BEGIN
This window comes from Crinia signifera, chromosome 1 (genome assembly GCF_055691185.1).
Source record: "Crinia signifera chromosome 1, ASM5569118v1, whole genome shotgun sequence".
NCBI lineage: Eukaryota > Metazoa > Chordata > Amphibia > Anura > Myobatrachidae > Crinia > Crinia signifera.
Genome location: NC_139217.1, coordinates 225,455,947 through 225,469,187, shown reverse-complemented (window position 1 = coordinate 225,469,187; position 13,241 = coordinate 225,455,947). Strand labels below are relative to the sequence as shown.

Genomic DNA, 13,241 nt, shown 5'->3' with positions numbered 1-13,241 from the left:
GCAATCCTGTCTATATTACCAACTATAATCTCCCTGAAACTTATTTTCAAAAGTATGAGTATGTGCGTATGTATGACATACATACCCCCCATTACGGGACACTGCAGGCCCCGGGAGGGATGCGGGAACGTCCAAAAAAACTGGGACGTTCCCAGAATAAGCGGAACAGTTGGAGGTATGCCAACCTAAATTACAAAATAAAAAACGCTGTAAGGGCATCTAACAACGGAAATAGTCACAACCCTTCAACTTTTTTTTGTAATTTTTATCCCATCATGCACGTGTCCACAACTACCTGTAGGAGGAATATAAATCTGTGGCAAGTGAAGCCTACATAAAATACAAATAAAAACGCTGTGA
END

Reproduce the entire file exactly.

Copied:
This window comes from Crinia signifera, chromosome 1 (genome assembly GCF_055691185.1).
Source record: "Crinia signifera chromosome 1, ASM5569118v1, whole genome shotgun sequence".
NCBI lineage: Eukaryota > Metazoa > Chordata > Amphibia > Anura > Myobatrachidae > Crinia > Crinia signifera.
Genome location: NC_139217.1, coordinates 225,455,947 through 225,469,187, shown reverse-complemented (window position 1 = coordinate 225,469,187; position 13,241 = coordinate 225,455,947). Strand labels below are relative to the sequence as shown.

Genomic DNA, 13,241 nt, shown 5'->3' with positions numbered 1-13,241 from the left:
GCAATCCTGTCTATATTACCAACTATAATCTCCCTGAAACTTATTTTCAAAAGTATGAGTATGTGCGTATGTATGACATACATACCCCCCATTACGGGACACTGCAGGCCCCGGGAGGGATGCGGGAACGTCCAAAAAAACTGGGACGTTCCCAGAATAAGCGGAACAGTTGGAGGTATGCCAACCTAAATTACAAAATAAAAAACGCTGTAAGGGCATCTAACAACGGAAATAGTCACAACCCTTCAACTTTTTTTTGTAATTTTTATCCCATCATGCACGTGTCCACAACTACCTGTAGGAGGAATATAAATCTGTGGCAAGTGAAGCCTACATAAAATACAAATAAAAACGCTGTGA